First Year Seminar courses provide a way for first year students to undertake the rigors of intellectual study in an environment supportive of the transition they undergo as they enter college. As such, First Year Seminars can be sources of tension, discovery, frustration, and connection. From the instructor's point of view, the experience of teaching a first year seminar can cause new understandings to emerge—understandings of disciplinary value, of first year students, of institutional culture, and of effective pedagogy.
In the past two decades, universities, professional organizations, and businesses around the western world have placed a great emphasis on celebrating diversity on their grounds, welcoming members, students, faculty, and employees from different ethnic, religious, gender, sexual, and class identities. This trend toward embracing otherness has often been instituted and protected by laws and policies in different countries, and employees have been trained to effectively maintain agreeable and harmonious work atmosphere with each other.
CALL FOR PAPERS AND PARTICIPATION
Apollon invites undergraduate students to get published in, review submissions for, or help edit the sixth issue of our peer-reviewed eJournal, Apollon. By publishing superior examples of undergraduate academic work, Apollon highlights the importance of undergraduate research in the humanities. Apollon welcomes submissions that feature image, text, sound, and a variety of presentation platforms in the process of showcasing the many species of undergraduate research.
Essay proposals are invited for Teaching Space, Place, and Literature, a volume in the MLA's Options for Teaching series to be edited by Robert T. Tally, Jr. This volume aims to survey a broad expanse of literary critical, theoretical, and historical territory in presenting both an introduction to teaching spatial literary studies and an essential guide to scholarly research being conducted in this burgeoning field. Exploring key topics and pedagogical strategies for teaching issues of space, place, and mapping in literary and cultural studies, this volume will include valuable information for both specialists and nonspecialists in spatiality studies, and the essays should be of interest to teachers of undergraduate- and graduate-level courses.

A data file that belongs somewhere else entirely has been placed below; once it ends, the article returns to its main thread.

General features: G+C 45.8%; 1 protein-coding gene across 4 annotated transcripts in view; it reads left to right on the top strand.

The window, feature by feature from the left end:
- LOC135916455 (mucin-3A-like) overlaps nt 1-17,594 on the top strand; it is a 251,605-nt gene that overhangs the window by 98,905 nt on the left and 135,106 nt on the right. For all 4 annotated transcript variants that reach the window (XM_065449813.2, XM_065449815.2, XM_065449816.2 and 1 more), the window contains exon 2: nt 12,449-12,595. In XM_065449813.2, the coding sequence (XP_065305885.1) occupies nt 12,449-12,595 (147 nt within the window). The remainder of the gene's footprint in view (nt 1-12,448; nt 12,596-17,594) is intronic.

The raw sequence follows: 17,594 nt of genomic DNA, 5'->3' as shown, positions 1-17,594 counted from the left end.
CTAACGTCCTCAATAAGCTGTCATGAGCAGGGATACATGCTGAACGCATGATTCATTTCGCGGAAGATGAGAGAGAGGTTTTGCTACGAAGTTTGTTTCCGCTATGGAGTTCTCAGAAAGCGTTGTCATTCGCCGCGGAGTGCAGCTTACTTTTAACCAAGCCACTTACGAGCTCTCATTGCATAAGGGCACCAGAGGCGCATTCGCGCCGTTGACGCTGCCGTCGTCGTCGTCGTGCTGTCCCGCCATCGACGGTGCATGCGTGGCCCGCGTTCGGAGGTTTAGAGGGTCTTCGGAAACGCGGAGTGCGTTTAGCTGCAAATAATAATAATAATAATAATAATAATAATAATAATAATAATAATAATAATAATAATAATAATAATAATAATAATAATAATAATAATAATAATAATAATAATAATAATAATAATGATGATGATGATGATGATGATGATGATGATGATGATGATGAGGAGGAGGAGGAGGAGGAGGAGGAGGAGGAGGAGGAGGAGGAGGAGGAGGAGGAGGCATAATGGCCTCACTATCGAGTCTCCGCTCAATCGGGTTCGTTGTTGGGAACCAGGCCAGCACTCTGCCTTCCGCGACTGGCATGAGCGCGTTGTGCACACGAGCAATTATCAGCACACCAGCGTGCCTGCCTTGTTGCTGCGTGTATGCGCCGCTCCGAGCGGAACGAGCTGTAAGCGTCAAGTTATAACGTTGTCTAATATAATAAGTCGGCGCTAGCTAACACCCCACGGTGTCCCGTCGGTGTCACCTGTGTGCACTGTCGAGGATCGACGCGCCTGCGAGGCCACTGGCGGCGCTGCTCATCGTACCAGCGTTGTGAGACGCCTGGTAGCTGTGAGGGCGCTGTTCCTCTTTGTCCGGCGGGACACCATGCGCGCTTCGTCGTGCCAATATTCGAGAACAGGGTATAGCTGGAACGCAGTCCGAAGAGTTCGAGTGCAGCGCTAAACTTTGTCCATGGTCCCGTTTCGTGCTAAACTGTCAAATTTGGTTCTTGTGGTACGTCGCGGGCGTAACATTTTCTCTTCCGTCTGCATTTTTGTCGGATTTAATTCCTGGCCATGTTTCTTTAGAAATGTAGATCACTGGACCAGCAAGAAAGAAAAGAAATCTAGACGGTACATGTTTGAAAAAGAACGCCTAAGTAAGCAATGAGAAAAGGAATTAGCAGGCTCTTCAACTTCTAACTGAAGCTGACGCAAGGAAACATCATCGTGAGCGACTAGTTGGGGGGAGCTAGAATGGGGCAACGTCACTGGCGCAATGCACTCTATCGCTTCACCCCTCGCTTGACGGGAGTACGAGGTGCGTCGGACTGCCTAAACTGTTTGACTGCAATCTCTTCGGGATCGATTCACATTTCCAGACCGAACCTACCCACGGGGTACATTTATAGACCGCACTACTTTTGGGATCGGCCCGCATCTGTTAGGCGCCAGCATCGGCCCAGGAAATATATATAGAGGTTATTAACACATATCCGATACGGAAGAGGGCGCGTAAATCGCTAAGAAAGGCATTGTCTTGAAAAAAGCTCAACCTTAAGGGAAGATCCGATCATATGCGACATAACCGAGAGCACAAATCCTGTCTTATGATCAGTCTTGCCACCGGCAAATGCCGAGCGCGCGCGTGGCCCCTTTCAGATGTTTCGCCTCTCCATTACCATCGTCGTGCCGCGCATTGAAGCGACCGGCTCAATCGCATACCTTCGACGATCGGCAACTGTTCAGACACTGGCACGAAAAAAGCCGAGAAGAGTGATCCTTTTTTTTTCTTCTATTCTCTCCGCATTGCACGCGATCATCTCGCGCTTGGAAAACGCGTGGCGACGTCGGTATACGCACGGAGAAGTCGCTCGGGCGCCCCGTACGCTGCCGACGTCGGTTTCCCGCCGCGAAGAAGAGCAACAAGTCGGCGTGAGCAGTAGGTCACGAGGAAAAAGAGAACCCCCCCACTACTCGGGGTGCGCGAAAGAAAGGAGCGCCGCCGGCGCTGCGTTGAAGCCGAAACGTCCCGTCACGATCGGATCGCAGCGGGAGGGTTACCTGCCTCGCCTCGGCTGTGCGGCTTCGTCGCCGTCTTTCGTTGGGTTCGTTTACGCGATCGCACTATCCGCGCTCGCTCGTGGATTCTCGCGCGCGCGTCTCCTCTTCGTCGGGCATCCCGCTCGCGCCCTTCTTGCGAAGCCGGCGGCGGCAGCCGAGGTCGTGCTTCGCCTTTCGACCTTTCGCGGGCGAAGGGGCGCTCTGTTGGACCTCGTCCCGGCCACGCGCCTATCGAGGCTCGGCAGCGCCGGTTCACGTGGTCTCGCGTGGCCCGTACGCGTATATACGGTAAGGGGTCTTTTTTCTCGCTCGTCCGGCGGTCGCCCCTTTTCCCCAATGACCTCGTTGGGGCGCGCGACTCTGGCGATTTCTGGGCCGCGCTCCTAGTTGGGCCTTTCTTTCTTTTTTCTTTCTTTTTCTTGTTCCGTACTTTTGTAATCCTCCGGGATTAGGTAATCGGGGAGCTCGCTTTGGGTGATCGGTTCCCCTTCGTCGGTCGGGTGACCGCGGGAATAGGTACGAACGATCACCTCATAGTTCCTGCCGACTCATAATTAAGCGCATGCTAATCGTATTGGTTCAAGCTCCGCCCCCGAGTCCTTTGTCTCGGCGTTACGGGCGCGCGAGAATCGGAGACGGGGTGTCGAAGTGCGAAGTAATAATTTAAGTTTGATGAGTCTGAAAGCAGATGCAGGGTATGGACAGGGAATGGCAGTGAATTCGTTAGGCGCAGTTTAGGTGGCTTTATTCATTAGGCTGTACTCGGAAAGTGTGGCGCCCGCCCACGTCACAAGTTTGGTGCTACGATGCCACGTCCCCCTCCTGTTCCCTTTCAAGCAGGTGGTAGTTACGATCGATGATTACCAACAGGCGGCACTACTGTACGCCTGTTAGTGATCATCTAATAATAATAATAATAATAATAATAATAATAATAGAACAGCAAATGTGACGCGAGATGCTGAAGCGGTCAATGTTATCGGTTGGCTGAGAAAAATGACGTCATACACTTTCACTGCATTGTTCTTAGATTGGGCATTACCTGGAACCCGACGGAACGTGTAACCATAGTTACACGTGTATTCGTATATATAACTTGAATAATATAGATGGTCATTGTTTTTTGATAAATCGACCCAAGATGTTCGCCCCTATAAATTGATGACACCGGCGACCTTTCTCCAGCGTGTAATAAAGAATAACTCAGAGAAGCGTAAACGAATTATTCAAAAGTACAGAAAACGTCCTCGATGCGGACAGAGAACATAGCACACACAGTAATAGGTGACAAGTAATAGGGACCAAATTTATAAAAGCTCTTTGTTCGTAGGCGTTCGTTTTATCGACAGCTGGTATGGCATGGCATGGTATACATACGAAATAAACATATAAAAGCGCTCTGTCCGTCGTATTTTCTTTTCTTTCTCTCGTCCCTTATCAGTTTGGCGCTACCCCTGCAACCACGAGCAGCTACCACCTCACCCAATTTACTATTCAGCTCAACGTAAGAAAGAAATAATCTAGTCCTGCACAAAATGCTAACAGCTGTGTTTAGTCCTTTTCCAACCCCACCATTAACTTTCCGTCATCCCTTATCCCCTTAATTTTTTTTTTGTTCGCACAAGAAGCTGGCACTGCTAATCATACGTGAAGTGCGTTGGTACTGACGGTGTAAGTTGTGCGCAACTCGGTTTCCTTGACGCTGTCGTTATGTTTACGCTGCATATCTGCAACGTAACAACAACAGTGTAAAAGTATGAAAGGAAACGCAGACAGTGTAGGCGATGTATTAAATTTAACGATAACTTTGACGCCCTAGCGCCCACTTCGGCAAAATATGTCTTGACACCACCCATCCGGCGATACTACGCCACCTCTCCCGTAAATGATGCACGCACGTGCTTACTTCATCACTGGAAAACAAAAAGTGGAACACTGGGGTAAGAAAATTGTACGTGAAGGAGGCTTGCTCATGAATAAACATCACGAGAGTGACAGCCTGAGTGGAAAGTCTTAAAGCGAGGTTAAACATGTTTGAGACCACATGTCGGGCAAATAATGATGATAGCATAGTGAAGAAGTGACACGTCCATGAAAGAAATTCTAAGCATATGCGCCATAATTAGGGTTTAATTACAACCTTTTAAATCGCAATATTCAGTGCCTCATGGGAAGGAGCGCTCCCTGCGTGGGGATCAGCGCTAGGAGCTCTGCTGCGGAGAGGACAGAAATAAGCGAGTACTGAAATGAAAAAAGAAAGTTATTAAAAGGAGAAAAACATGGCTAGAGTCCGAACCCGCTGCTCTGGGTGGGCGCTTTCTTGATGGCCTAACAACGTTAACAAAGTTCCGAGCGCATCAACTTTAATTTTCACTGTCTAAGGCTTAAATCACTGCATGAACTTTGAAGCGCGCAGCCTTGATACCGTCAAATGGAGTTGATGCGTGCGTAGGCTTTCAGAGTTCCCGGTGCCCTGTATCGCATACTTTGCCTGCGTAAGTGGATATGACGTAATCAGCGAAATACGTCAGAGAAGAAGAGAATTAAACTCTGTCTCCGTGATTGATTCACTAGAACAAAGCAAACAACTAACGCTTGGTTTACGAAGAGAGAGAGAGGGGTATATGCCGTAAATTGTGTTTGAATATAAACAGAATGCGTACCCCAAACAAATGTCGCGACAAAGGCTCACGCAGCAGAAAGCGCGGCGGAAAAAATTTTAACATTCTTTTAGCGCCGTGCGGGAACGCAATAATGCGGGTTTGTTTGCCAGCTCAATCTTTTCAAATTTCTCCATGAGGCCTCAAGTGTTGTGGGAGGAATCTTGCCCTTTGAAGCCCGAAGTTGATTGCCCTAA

The Birmingham Journal of Literature and Language (BJLL) is an interdisciplinary, peer-reviewed journal published annually, both electronically and in print by The University of Birmingham. It includes submissions from postgraduate students, alumni and external students based in the UK, specializing in Literature and Language from all periods and cultures.
The BJLL is seeking short pieces ('Notes') for inclusion in Volume VII (2015). These can be on any topic of academic interest, including (but not limited to):
The Cultural Landscape of Teenagers
An international and multidisciplinary conference co-organized by Elisabeth Lamothe, Delphine Letort (University of Maine-Le Mans in France, 3L.AM), and Heather Braun (University of Akron, Ohio) with the support of the regional program EnJeu(x).
Université du Mans, June 15th and 16th, 2016
The Asian Conference on Cultural Studies 2016
This international and interdisciplinary conference will again bring together a range of academics and practitioners to discuss new directions of research and discovery in education. As with IAFOR's other events, ACCS2016 will afford the opportunity for renewing old acquaintances, making new contacts, and networking across higher education and beyond.
The Asian Conference on Cultural Studies will be held alongside The Asian Conference on Asian Studies and The International Conference on Japan and Japan Studies. Registration for one of these conferences will allow attendees to attend sessions in the others.
To propose a paper for this seminar, please submit an abstract of no more than 250 words through the ACLA online portal: http://www.acla.org/annual-meeting/
The paper submission portal will open September 1 and close on the 23rd.
Retriangulating Franco-African-American Culture in Sound, Image, and Text
KORE AWARD FOR BEST DISSERTATION IN WOMEN AND MYTHOLOGY 2016
The Kore Award for Best Dissertation in Women and Mythology is conferred by the Association for the Study of Women and Mythology. The award was established in 2009 and is funded by the gift of a generous contributor. The intention behind its founding is to create awareness of excellence in Women and Mythology, and to provide an organizational framework for supporting graduate students in their work. The award is presented at the biennial national conference, for dissertations completed and defended in 2015 and 2014. Defense must be completed by December 31, 2015.